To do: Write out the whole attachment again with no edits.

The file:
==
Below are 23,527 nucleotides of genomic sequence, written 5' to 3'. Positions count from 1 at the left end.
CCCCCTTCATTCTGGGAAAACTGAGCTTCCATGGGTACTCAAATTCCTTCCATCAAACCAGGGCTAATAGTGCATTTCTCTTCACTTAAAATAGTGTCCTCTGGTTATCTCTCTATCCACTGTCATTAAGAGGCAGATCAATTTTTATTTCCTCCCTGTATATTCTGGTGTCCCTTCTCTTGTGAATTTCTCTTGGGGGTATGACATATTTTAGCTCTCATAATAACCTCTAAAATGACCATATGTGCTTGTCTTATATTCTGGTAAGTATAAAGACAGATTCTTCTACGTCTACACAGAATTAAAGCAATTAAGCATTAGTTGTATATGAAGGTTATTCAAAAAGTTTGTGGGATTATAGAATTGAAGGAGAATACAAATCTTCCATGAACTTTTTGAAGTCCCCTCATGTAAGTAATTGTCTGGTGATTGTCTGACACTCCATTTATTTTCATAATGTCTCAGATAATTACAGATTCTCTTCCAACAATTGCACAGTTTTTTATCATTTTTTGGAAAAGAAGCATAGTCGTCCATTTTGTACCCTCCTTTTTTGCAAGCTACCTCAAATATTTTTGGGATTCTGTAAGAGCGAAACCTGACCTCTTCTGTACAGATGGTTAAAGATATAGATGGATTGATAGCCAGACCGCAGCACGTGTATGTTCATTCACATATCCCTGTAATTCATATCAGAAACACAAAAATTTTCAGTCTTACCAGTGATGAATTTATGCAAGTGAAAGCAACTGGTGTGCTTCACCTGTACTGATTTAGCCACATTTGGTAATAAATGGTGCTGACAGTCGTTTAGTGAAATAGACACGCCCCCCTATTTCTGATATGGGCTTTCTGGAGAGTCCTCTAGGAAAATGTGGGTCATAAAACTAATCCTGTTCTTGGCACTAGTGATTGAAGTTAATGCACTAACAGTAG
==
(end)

Below are 23,527 nucleotides of genomic sequence, written 5' to 3'. Positions count from 1 at the left end.
CCCCCTTCATTCTGGGAAAACTGAGCTTCCATGGGTACTCAAATTCCTTCCATCAAACCAGGGCTAATAGTGCATTTCTCTTCACTTAAAATAGTGTCCTCTGGTTATCTCTCTATCCACTGTCATTAAGAGGCAGATCAATTTTTATTTCCTCCCTGTATATTCTGGTGTCCCTTCTCTTGTGAATTTCTCTTGGGGGTATGACATATTTTAGCTCTCATAATAACCTCTAAAATGACCATATGTGCTTGTCTTATATTCTGGTAAGTATAAAGACAGATTCTTCTACGTCTACACAGAATTAAAGCAATTAAGCATTAGTTGTATATGAAGGTTATTCAAAAAGTTTGTGGGATTATAGAATTGAAGGAGAATACAAATCTTCCATGAACTTTTTGAAGTCCCCTCATGTAAGTAATTGTCTGGTGATTGTCTGACACTCCATTTATTTTCATAATGTCTCAGATAATTACAGATTCTCTTCCAACAATTGCACAGTTTTTTATCATTTTTTGGAAAAGAAGCATAGTCGTCCATTTTGTACCCTCCTTTTTTGCAAGCTACCTCAAATATTTTTGGGATTCTGTAAGAGCGAAACCTGACCTCTTCTGTACAGATGGTTAAAGATATAGATGGATTGATAGCCAGACCGCAGCACGTGTATGTTCATTCACATATCCCTGTAATTCATATCAGAAACACAAAAATTTTCAGTCTTACCAGTGATGAATTTATGCAAGTGAAAGCAACTGGTGTGCTTCACCTGTACTGATTTAGCCACATTTGGTAATAAATGGTGCTGACAGTCGTTTAGTGAAATAGACACGCCCCCCTATTTCTGATATGGGCTTTCTGGAGAGTCCTCTAGGAAAATGTGGGTCATAAAACTAATCCTGTTCTTGGCACTAGTGATTGAAGTTAATGCACTAACAGTAG